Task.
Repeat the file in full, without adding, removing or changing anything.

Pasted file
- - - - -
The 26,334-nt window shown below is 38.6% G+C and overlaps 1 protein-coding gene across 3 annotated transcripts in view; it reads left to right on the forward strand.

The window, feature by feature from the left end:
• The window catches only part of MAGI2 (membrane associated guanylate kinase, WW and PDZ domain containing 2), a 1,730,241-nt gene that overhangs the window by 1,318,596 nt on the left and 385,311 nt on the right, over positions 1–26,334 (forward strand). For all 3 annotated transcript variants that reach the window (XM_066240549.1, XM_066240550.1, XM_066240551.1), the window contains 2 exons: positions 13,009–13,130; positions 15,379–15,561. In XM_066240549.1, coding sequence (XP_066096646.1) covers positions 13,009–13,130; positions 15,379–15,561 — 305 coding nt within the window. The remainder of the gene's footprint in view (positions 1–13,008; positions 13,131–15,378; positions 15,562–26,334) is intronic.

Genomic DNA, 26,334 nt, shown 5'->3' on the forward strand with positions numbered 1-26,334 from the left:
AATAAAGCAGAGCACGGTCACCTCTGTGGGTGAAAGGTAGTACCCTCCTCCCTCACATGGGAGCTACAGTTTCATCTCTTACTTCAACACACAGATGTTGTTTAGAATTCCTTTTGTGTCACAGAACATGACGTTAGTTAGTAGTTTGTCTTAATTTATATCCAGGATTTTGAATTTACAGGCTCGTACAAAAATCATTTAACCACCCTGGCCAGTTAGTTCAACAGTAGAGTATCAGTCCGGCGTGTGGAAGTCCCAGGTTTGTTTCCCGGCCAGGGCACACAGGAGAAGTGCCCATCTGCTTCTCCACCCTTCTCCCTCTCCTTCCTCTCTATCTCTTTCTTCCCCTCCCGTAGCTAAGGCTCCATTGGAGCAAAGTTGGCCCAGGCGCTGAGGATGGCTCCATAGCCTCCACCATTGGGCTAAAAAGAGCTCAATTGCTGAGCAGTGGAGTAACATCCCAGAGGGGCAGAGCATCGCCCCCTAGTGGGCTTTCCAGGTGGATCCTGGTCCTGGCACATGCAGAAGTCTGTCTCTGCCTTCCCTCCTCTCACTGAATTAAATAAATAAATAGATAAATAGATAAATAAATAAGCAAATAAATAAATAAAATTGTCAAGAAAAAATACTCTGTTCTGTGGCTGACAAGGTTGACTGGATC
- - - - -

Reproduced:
The 26,334-nt window shown below is 38.6% G+C and overlaps 1 protein-coding gene across 3 annotated transcripts in view; it reads left to right on the forward strand.

The window, feature by feature from the left end:
• The window catches only part of MAGI2 (membrane associated guanylate kinase, WW and PDZ domain containing 2), a 1,730,241-nt gene that overhangs the window by 1,318,596 nt on the left and 385,311 nt on the right, over positions 1–26,334 (forward strand). For all 3 annotated transcript variants that reach the window (XM_066240549.1, XM_066240550.1, XM_066240551.1), the window contains 2 exons: positions 13,009–13,130; positions 15,379–15,561. In XM_066240549.1, coding sequence (XP_066096646.1) covers positions 13,009–13,130; positions 15,379–15,561 — 305 coding nt within the window. The remainder of the gene's footprint in view (positions 1–13,008; positions 13,131–15,378; positions 15,562–26,334) is intronic.

Genomic DNA, 26,334 nt, shown 5'->3' on the forward strand with positions numbered 1-26,334 from the left:
AATAAAGCAGAGCACGGTCACCTCTGTGGGTGAAAGGTAGTACCCTCCTCCCTCACATGGGAGCTACAGTTTCATCTCTTACTTCAACACACAGATGTTGTTTAGAATTCCTTTTGTGTCACAGAACATGACGTTAGTTAGTAGTTTGTCTTAATTTATATCCAGGATTTTGAATTTACAGGCTCGTACAAAAATCATTTAACCACCCTGGCCAGTTAGTTCAACAGTAGAGTATCAGTCCGGCGTGTGGAAGTCCCAGGTTTGTTTCCCGGCCAGGGCACACAGGAGAAGTGCCCATCTGCTTCTCCACCCTTCTCCCTCTCCTTCCTCTCTATCTCTTTCTTCCCCTCCCGTAGCTAAGGCTCCATTGGAGCAAAGTTGGCCCAGGCGCTGAGGATGGCTCCATAGCCTCCACCATTGGGCTAAAAAGAGCTCAATTGCTGAGCAGTGGAGTAACATCCCAGAGGGGCAGAGCATCGCCCCCTAGTGGGCTTTCCAGGTGGATCCTGGTCCTGGCACATGCAGAAGTCTGTCTCTGCCTTCCCTCCTCTCACTGAATTAAATAAATAAATAGATAAATAGATAAATAAATAAGCAAATAAATAAATAAAATTGTCAAGAAAAAATACTCTGTTCTGTGGCTGACAAGGTTGACTGGATC